Second Honeymoon

  • 1937
  • Movie
  • NR
  • Comedy, Romance

Usually dour author Phillip Wylie ("The Disappearance," "Opus 21," etc.) turned in a lightweight, giddy Redbook story that's given appropriate treatment by the screenwriters, director, and actors. These were the days when the rich were treated with disdain and satire by writers. Heiresses were always wealthy but unhappy, forever seeking real meaning in...read more

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Usually dour author Phillip Wylie ("The Disappearance," "Opus 21," etc.) turned in a lightweight, giddy Redbook story that's given appropriate treatment by the screenwriters, director, and actors. These were the days when the rich were treated with disdain and satire by writers.

Heiresses were always wealthy but unhappy, forever seeking real meaning in life. Power and Young were making their fourth film together in less than a year and this piece about infidelity is typical of the material they were given. Young has been divorced from Power because he was an irresponsible

playboy who was exciting, but much too erratic for her sensibilities. She's married Talbot, a stolid, conservative businessman who runs a large belt company. He's dull, but predictable, and that is what she evidently needs at this point in her life. While on holiday in Florida, Young meets her

ex-husband, and the spark that once was there ignites again, but both attempt to deny it. Power wants to be friends with Young's husband, so he tosses a soiree in their honor, and the guest list includes Young's friend, Trevor, and her husband, Bromberg. The two are Miami millionaires who spend

much time being social. To indicate that he is not after Young, Power brings Weaver to the party, a pert brunette who never shuts up, taking over every conversation and being the cutest thing anyone's ever seen. Weaver is in Florida to nab a wealthy husband and makes no bones about her quest,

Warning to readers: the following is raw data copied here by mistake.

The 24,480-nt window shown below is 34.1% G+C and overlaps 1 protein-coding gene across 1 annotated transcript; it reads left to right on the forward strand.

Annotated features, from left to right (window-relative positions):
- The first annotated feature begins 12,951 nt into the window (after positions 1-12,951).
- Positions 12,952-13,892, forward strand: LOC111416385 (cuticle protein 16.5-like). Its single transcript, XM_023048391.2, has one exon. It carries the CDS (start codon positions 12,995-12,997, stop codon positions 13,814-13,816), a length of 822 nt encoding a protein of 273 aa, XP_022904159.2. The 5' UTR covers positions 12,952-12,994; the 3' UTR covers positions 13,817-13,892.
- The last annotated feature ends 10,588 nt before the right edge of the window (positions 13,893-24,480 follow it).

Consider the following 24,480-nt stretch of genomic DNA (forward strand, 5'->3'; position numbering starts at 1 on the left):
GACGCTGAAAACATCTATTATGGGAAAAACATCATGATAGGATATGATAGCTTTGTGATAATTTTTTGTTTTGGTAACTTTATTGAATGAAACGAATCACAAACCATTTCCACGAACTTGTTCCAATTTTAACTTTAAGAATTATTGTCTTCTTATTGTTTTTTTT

which disturbs some of the guests at the party. Erwin is Power's valet, a man who has taken and passed almost 100 correspondence school courses but still has the personality of an otter. Weaver sees something in Erwin, and their romance begins in earnest, although Young is disturbed when she sees

Weaver at the apartment on several occasions, thinking that Weaver has come to see Power. There's a fishing party aboard a boat, and Talbot is pushed overboard fully clothed and towed out to sea by a sting ray that has been harpooned.

Talbot gets a message that he has to go north to conclude some important business matters and leaves Young in the care of Power, never dreaming that she could have an affair with her ex-husband (it just isn't done in the best circles). Once the cat's out of the way, the mice begin to play, and

Power turns on his highpowered woomanship. Talbot makes several phone calls to convince Young to leave Florida, but she insists on staying. He comes south and gets into a mean spat with her, and both are hauled off to Dade County Jail. After their release, Young tries to find Power and learns that

he's at the local airport. When she arrives there, she sees that he is with Weaver and thinks they are going off together, but the truth is that Power is about to ferry Erwin and Weaver to the justice of the peace who will legalize their relationship. Young goes back to Talbot, resigned that she's

lost Power to Weaver. It isn't long before she and Talbot are battling once more, and she tells Talbot that she wants her freedom, thereby branding her a two-time loser in the marriage game at the age of 24 (which was her actual age as well). When Trevor tells her that Power did not marry Weaver,

Young is thrilled, runs back to him, and, in the last scene, the happy couple fly off in Power's plane for their second honeymoon. Some lovely moments, snappy dialog, terrific costumes, and lots of money lavished on production values. Great things were predicted for Weaver after scoring in this,

her fifth movie and by far her largest role. They never came to pass, and she spent most of her career in low-budget Fox films.

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  • Rating: NR
  • Review: Usually dour author Phillip Wylie ("The Disappearance," "Opus 21," etc.) turned in a lightweight, giddy Redbook story that's given appropriate treatment by the screenwriters, director, and actors. These were the days when the rich were treated with disdain… (more)

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